Let's Spin . . . Blue Faced Leicester
Blue Faced Leicester, or more commonly referred to as BFL, is a favorite fiber of handspinners, as well as knitters, crocheters, and other yarn lovers. Because of its popularity, BFL fiber is fairly easy to find. It's also one of the most readily available breed-specific commercial yarns.
BFL is one of the English Longwools. The breed originated in Northumberland County, England in the early 1900s. It was originally developed to cross with other types of sheep to produce high quality crossbred ewes, a reputation they still hold today. BFL have dark facial skin under white hair, producing a "blue faced" appearance. Their heads and legs are wool-free. The Bluefaced Leicester is predominately a white wool breed, but does carry a recessive black gene so black and gray fleeces do occur.
BFL is a fine wool (24-28 microns) with well-defined crimp, and a long staple length typically between 3 and 6 inches. (refer to this post for term definitions) Their fleece is described as soft, shiny, and with excellent drape. In general, longwools tend to be coarser fibers, however fabrics made from BFL are fine enough for next-to-skin wear. In addition, their long staple creates a hard-wearing yarn that is resistant to pilling. It takes dyes beautifully. BFL also blends well with other fibers such as silk and mohair, adding some resiliency to these. No wonder it is so popular!
Much of the BFL fiber spinners come into contact with is combed top. I actually spun Louet BFL carded sliver (available here in my shop). I also have available BFL combed top in three colors - dark, white, and oatmeal, as well as a BFL/Tussah Silk blend.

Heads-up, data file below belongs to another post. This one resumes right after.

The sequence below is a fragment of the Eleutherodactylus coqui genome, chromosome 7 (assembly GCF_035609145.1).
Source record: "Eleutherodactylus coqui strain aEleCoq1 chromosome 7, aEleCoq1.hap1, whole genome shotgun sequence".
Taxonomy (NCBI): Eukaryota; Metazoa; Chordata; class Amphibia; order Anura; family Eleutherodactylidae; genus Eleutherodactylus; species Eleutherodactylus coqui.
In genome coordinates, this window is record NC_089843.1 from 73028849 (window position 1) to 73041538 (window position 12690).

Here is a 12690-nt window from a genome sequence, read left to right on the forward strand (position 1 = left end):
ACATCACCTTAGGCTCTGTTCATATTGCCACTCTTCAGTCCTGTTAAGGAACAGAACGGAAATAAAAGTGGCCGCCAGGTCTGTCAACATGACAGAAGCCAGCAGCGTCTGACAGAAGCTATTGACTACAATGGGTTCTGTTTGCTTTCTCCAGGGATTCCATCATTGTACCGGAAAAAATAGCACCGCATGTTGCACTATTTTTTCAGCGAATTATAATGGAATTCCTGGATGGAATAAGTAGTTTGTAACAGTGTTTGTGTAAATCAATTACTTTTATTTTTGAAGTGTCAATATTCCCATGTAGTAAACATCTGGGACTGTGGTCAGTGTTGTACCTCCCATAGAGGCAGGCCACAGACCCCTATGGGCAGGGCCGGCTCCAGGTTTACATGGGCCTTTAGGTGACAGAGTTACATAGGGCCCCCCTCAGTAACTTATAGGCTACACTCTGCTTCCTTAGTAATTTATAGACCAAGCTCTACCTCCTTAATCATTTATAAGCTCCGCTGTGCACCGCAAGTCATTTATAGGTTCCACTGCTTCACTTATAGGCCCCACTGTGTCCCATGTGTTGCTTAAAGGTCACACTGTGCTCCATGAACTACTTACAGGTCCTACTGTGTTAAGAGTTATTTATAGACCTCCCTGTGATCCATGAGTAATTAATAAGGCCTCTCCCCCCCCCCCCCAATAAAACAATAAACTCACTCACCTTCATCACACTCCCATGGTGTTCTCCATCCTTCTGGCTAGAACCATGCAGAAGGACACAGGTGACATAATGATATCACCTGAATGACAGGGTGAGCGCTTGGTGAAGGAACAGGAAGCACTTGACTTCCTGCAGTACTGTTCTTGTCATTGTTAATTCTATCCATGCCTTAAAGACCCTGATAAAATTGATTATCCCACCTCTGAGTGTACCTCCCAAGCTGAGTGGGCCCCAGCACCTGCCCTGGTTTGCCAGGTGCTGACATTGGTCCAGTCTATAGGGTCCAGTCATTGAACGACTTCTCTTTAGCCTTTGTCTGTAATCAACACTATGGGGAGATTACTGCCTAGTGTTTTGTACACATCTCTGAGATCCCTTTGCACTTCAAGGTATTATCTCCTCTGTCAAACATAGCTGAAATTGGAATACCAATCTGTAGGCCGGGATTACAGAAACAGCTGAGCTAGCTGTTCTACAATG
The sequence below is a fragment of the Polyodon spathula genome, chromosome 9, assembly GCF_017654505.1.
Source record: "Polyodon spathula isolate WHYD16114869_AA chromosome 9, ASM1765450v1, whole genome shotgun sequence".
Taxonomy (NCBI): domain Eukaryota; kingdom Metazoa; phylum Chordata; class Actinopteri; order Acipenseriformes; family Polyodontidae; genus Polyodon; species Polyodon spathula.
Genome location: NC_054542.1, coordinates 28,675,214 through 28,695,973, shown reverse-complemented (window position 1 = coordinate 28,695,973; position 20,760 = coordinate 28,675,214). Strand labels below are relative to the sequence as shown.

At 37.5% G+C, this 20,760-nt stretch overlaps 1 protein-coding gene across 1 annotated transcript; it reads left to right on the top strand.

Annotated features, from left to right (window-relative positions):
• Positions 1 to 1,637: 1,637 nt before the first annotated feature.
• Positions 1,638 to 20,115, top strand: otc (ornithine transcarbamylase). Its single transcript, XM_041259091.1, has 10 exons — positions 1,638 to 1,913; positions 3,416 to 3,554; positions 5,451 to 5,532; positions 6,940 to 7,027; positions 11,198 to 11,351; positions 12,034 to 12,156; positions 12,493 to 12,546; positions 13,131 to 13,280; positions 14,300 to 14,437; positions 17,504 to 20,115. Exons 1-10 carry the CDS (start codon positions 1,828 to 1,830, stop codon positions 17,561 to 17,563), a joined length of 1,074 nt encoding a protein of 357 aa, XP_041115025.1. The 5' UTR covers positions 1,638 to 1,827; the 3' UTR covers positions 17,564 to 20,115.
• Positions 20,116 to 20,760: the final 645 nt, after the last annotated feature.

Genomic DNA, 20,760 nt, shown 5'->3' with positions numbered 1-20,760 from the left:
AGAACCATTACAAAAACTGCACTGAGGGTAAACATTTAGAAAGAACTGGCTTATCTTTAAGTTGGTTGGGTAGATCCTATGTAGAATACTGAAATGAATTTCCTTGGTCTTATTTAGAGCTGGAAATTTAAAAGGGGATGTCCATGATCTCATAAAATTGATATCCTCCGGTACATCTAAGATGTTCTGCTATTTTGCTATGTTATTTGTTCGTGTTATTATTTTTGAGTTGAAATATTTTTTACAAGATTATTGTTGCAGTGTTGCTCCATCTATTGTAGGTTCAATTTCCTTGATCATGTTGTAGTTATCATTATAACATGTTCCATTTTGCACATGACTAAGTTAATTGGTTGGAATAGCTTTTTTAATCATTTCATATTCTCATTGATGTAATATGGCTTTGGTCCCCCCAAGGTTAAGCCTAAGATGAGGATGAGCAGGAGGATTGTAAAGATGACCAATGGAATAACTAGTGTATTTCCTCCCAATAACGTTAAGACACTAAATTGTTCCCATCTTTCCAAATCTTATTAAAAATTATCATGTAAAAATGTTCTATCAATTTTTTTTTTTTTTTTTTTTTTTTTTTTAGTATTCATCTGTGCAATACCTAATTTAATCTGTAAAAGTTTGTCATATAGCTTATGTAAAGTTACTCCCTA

Carding - a fiber preparation in which fibers are opened and pulled into alignment using a tool with many short teeth. Carding produces a homogenous loosened mass of fibers (rolags, batts, punis).
Combing - a fiber preparation where fibers are aligned, more organized, and smoother (top).
BFL has a reputation as a good wool for beginners to spin. Likewise, I found it to be an easy and enjoyable spin. I had a little clumping, but for the most part the fibers flowed smoothly. I think the spin might be even smoother with the top preparation rather the sliver. I used a worsted short-forward draw. Longwools need less twist to hold them together than other shorter fibers. Case in point, I found I needed to back off a little from my typical method of adding twist.
I've been wanting to try chain-plying and thought this was as good a time as any to start. Chain-ply, also known as Navajo-ply, creates a three ply yarn. Basically, like a crochet chain, you make a loop of yarn, pull another long loop through, and then ply those three together. The process of pulling new loops forward and plying is continued until you finish the entire bobbin of singles. Clear as mud? This is one of those techniques that is much easier to understand by seeing rather than reading how to do it. There are lots of You Tube videos that demonstrate chain-plying. If you want a Craftsy Class that demonstrates this technique, along with so much more, I highly recommend 'Spinning Dyed Fibers' with Felicia Lo.
My first chain-ply attempt was slow. I stopped each time I pulled a new loop and then plied. But, in general, I am pleased with my result. Just like a lot of techniques in spinning, I anticipate a rhythm will develop with practice.
Deborah Robson described BFL yarn as "a string of glistening, white pearls" when spun and plied smoothly. I wouldn't say I accomplished that, but I can see the humble beginnings of this description in my yarn. I'm anxious to try spinning BFL top as I suspect this will produce a smoother and more lustrous yarn. I have another pound of BFL sliver that I also want to try dyeing and blending it with other fibers. Stay tuned!
The Practical Spinner's Guide to Wool by Kate Larson
The Fleece and Fiber Sourcebook by Deborah Robson & Carol Ekarius